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‘Alarming’ decline in engineering course enrolments, according to Engineers Australia

The continued decline in Australian students enrolling in engineering courses is cause for deep concern, according to a report by Engineers Australia.

The 2019 report “Australia’s Next Generation of Engineers” states that the eight years following 2007 saw steady growth culminating in a record level of graduations. Since 2015, however, since completions have been declining.

Most concerning is the contraction in domestic student intake and completions.

In contrast to this, undergraduate and postgraduate completions by international student has been on the rise.

According to Engineers Australia, international students have increased their share of entry-level commencements from 23.5 per cent to 34.3 per cent since 2001. Though significant, this growth seems minor when compared to the astonishing increase in postgraduate student intake. In 2001, international students made 40.6 per cent of commencements in postgraduate engineering courses. By 2017, this share had increased to 74.4 per cent.

While this trend is apparent across the board, it’s especially evident in the subsea engineering field. Subsea engineering is arguably one of the most technically challenging aspects of the offshore oil and gas industry. With a vast proportion of Australia’s gas deposits located at great distances offshore, in deep-water, and in extreme conditions, having these skills locally available is vital.

According to Marius Martens, Chairman of Subsea Energy Australia, growing and engaging with the next generation of engineers is crucial to ensure the longevity and sustainability of the subsea industry.

“Our young engineers are the future of the subsea industry, and it’s critical to our businesses to attract them, our responsibility to nurture them, and our duty to excite them with the possibilities of this extraordinary industry,” said Martens.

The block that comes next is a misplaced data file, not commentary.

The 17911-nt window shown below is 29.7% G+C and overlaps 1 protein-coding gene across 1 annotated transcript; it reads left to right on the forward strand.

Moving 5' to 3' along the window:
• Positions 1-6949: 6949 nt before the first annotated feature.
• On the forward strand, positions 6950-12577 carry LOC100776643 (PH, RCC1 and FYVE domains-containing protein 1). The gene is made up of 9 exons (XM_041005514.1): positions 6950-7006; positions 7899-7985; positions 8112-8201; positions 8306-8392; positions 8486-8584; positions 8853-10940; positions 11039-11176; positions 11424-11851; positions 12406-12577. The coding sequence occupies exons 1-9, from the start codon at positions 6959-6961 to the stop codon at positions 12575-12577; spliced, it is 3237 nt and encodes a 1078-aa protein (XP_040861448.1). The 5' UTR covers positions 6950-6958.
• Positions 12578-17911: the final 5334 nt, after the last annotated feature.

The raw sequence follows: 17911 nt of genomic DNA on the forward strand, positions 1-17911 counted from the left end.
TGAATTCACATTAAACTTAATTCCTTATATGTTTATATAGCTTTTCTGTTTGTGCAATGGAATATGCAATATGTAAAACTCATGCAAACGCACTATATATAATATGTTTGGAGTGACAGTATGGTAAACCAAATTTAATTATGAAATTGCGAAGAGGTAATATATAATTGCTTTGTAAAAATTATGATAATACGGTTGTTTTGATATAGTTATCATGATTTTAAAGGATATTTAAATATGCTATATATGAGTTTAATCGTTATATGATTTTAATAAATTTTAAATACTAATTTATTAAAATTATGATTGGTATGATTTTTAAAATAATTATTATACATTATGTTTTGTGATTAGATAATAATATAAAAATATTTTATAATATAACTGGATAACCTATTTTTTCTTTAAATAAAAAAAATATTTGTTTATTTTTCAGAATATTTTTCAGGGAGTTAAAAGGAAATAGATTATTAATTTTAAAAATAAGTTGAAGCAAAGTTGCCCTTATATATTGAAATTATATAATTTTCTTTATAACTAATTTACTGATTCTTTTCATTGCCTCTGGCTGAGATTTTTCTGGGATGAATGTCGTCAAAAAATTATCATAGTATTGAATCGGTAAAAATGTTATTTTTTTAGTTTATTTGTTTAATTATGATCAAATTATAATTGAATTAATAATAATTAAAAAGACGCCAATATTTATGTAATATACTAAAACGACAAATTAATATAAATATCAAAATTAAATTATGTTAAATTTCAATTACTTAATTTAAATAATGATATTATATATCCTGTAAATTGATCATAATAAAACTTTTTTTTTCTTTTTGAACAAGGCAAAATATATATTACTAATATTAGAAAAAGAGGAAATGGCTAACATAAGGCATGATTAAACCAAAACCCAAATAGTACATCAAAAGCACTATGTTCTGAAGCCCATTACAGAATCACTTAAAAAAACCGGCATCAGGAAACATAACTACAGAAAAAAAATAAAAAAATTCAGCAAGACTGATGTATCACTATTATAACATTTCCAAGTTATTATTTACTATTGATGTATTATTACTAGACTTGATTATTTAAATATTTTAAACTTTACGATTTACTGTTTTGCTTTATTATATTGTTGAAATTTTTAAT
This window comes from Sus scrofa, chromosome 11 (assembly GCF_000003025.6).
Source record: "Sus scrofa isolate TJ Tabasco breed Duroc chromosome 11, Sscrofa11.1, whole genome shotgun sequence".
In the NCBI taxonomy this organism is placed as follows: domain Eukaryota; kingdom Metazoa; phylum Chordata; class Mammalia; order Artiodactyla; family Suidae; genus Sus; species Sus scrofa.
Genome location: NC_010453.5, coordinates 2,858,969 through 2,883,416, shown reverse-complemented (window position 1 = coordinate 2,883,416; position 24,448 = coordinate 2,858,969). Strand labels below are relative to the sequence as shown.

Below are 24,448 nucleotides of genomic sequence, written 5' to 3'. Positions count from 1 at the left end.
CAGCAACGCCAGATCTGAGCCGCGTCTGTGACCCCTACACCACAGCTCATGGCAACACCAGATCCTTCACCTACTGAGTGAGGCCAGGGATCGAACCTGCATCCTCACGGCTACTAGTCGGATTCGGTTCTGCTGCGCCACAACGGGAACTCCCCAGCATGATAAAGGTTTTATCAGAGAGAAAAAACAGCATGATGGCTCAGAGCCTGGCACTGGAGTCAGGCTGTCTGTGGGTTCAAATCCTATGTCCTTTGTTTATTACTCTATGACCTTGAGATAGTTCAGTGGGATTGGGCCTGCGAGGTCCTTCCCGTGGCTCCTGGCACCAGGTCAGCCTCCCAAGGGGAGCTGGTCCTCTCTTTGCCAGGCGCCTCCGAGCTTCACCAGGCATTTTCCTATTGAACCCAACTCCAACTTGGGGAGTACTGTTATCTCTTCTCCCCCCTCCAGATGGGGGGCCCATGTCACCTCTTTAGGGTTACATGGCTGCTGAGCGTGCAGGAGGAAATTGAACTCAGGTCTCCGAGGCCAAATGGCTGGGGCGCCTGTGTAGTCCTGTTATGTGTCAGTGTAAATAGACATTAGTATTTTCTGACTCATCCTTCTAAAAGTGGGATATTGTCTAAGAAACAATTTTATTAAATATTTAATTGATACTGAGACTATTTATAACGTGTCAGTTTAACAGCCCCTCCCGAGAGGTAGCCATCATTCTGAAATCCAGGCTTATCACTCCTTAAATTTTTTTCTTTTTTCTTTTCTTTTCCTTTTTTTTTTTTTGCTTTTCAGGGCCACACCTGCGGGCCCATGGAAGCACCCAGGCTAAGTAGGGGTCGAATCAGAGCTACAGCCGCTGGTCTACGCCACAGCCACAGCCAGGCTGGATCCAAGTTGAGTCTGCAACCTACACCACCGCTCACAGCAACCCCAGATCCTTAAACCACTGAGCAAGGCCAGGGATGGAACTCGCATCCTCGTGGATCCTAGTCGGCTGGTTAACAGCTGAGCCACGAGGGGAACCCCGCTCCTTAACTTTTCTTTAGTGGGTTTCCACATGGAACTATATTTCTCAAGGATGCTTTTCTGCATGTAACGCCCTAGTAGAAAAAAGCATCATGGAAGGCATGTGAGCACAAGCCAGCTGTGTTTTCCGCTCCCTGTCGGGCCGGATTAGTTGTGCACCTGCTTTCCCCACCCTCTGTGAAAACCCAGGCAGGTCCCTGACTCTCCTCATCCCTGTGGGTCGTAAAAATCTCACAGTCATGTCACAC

Martens will be chairing the “focus on processing” session on day one of the Subsea Forum at the Australasian Oil and Gas Conference and Exhibition (AOG) on 13 March at the Perth Convention and Exhibition Centre.

The University of Western Australia recently launched a specialist subsea engineering centre specifically to drive research into new technologies for offshore oil and gas production.

In partnership with operators Chevron Australia and Woodside Energy, the Centre for Long Subsea Tiebacks will further develop Western Australia’s global reputation in deep water energy production.

UWA Vice-Chancellor Professor Dawn Freshwater said the Centre for Long Subsea Tiebacks would further establish The University of Western Australia as a world-leading hub for subsea engineering and inspire the next generation of leaders through real-world research and teaching excellence.

“The Centre for Long Subsea Tiebacks will be an important hub for connecting research and industry, offering a unique collaborative environment that will equip our researchers with the expertise to address the pressing challenges of Australia’s energy security and strengthen our contribution to the global LNG market,” Freshwater said.

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